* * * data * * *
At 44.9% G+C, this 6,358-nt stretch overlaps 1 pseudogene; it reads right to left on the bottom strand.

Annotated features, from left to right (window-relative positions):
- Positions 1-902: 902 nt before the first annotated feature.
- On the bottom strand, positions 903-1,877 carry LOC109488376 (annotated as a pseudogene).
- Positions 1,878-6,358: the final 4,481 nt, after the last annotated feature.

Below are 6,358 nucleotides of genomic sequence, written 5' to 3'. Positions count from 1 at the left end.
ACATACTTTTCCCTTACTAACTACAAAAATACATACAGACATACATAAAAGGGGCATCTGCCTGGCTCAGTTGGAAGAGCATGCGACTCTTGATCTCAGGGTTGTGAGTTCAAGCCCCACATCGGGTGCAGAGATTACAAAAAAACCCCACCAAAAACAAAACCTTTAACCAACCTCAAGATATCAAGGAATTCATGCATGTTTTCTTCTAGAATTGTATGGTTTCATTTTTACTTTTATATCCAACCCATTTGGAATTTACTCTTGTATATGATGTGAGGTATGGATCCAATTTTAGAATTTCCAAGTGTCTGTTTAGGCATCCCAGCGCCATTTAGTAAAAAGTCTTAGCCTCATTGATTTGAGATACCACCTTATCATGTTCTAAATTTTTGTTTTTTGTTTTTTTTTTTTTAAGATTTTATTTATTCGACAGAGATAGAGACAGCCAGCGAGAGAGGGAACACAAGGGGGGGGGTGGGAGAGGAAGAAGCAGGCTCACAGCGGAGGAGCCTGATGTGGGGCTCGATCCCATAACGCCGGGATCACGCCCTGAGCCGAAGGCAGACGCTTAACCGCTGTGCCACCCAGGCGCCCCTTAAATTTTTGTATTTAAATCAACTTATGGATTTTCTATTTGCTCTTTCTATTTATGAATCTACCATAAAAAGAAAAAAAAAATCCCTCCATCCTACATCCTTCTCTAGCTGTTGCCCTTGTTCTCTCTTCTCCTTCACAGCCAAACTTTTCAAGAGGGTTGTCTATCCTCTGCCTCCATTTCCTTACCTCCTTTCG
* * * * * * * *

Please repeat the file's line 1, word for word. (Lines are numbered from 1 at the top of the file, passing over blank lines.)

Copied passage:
At 44.9% G+C, this 6,358-nt stretch overlaps 1 pseudogene; it reads right to left on the bottom strand.